The New Media Literacies white paper doesn't go far enough in this area. It couldn't possibly, of course, since it provided the groundwork for Henry's current focus on civic participation. My concern, though, is that this paper is being taken up in so many ways, by so many different types of people, and with such great force, that it may be interpreted as the definitive argument about new media education. As such, it merits a caveat.
This paper does give a brief nod toward the notion that "civic participation" may not necessarily be about politics, by explaining that
the new participatory culture offers many opportunities for youth to engage in civic debates, to participate in community life, to become political leaders, even if sometimes only through the “second lives” offered by massively multiplayer games or online fan communities.In the end, however, this section of the white paper asserts that the primary goal of a civics education is "to help learners to connect decisions in the context of our everyday lives with the decisions made at local, state, or national levels."
Political engagement is about more, much, much more, than elections and the law. Indeed, as Jennifer Earl and Alan Shussman argue, in a culture where corporate entities have an increasingly powerful and important role in the lives of citizens, many people "are protesting against corporations themselves in hopes of directly changing corporate policies or products." This is, as I wrote in an earlier post,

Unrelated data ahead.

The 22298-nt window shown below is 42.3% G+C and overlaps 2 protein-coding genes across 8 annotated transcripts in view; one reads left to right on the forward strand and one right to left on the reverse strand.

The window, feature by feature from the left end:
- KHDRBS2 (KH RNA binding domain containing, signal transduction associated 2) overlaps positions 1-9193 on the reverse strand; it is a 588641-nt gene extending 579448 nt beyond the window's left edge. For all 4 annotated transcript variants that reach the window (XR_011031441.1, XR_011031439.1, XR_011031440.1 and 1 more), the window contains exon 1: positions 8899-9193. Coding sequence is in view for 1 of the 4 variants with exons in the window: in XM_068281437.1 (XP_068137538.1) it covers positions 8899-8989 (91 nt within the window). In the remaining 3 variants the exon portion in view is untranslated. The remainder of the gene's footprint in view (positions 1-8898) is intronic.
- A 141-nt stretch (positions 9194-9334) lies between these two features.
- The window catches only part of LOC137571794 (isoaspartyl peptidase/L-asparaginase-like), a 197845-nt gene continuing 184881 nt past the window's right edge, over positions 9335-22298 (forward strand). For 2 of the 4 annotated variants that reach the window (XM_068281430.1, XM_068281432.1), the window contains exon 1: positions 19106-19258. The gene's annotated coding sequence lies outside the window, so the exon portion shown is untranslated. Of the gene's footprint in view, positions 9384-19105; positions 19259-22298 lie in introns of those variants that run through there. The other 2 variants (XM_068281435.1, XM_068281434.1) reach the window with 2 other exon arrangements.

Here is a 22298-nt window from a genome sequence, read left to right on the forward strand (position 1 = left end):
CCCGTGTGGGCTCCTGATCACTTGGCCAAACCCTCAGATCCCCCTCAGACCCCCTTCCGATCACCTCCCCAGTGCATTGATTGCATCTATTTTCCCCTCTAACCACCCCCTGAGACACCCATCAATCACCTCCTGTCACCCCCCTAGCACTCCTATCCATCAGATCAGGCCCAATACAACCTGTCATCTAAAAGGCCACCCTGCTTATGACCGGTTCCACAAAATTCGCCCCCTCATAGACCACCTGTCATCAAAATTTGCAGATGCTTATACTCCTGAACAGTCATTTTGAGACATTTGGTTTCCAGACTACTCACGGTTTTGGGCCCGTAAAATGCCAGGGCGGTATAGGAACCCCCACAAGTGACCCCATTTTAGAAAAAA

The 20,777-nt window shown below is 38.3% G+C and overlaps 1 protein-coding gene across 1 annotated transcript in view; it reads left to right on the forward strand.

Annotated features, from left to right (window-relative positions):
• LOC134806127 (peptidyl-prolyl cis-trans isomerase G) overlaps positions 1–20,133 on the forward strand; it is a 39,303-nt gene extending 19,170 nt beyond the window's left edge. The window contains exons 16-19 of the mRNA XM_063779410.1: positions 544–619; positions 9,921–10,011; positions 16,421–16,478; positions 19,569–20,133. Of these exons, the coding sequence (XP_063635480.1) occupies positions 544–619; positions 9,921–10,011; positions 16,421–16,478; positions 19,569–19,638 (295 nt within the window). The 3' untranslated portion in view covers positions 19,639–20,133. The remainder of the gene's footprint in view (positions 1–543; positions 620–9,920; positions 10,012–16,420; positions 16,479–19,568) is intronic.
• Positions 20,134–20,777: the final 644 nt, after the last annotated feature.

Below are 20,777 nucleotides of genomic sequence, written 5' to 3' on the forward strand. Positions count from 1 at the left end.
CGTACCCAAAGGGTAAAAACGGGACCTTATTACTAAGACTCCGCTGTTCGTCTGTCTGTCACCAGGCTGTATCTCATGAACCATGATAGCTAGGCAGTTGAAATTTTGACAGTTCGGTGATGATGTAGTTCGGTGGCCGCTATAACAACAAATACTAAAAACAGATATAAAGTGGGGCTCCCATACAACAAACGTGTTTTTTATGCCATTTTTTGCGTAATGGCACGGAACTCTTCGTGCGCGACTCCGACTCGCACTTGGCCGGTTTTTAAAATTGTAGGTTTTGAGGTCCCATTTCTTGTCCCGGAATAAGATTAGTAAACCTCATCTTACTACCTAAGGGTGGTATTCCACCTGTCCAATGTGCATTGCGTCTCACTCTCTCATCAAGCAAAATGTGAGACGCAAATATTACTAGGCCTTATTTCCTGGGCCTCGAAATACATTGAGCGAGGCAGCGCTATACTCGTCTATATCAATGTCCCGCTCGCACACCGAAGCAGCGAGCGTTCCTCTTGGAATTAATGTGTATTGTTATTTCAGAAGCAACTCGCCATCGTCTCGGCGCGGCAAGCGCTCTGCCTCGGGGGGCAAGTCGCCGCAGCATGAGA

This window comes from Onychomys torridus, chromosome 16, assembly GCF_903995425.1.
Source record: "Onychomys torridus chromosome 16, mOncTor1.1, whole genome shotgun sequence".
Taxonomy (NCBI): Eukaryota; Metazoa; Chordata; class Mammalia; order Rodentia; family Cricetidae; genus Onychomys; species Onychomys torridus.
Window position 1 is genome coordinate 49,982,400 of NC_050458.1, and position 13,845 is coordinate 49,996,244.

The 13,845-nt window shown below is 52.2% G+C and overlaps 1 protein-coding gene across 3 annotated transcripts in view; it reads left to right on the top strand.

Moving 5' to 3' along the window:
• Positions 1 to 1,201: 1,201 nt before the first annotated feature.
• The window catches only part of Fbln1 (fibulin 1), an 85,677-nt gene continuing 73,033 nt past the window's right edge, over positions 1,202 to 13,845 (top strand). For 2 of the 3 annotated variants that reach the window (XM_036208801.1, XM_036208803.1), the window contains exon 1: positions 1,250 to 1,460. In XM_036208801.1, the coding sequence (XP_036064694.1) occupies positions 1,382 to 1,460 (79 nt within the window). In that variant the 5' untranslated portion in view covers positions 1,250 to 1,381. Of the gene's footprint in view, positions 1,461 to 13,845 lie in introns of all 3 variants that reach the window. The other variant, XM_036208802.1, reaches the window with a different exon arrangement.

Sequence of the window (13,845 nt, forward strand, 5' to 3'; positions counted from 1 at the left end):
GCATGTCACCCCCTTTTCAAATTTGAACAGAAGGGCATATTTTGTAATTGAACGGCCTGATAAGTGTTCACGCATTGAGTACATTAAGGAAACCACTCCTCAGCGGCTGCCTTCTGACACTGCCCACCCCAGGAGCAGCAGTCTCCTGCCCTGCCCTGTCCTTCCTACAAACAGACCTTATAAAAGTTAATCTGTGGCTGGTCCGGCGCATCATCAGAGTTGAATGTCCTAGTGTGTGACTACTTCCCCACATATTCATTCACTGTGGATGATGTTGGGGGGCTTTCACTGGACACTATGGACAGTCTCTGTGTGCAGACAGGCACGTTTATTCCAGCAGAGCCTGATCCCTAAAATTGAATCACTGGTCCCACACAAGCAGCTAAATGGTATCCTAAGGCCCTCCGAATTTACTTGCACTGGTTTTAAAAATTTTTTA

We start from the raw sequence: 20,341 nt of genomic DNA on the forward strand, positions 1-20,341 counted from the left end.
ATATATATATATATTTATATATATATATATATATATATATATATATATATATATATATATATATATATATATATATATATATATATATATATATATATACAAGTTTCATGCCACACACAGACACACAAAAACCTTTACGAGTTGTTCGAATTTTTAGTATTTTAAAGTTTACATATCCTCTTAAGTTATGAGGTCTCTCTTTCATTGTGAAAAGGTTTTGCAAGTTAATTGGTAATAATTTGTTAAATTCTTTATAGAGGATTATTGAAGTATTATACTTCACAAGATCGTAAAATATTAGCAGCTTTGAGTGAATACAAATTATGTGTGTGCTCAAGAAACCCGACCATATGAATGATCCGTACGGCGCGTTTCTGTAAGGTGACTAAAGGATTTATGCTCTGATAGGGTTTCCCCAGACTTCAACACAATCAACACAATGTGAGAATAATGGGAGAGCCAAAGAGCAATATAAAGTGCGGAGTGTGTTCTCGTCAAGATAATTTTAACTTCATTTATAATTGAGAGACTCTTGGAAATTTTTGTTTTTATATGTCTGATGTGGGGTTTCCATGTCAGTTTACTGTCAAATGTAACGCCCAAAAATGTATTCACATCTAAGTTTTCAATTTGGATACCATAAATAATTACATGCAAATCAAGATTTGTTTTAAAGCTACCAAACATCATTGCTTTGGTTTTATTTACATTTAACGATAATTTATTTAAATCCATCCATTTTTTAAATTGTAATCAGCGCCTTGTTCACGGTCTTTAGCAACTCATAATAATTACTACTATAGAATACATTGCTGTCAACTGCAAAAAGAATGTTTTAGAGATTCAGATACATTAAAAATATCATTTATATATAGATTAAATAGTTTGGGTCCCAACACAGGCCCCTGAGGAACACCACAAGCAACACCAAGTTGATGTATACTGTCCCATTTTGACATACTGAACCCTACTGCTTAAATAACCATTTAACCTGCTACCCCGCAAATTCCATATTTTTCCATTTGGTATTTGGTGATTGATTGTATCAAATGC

Part of the difficulty in designing and defining civics education is that learners don't seem to care about politics--why should they care about something that Jenkins et al. rightly identify as something happening far outside of their spheres of consequence, when they have so much more power, so much greater ability to influence decision-making, within the social networks, the community spaces, that they navigate online every day? Facebook users, angry at a change in their terms of service contract, pushed back hard enough to get admins to reverse their stance. MySpace users have worked for ad-free zones. Fans of TV series have successfully petitioned to keep floundering shows on the air long past their intended expiration date.
the new model of civic engagement, a type of activism that goes largely unrecognized by political scientists, cultural theorists, and pollsters but that offers a new model of democratic participation—the struggle over ownership and definition of public spaces, both physical and virtual. It's hard to identify, harder to measure, because it's deeply integrated into the everyday activities of an entire generation whose lives, identities, and self-making increasingly extend into virtual spaces.
Like it or not, this is civic engagement too, and it has its value alongside of the kinds of actions that push for health care reform, election or rejection of politicians, and the overturn of unjust laws.
...and a word on copyright, intellectual property, and breaking the law
I do not know Henry's official stance on copyright laws and intellectual property, but this white paper appears to take a fairly conservative view on these things. In addressing the new media literacy practice of appropriation, the authors write: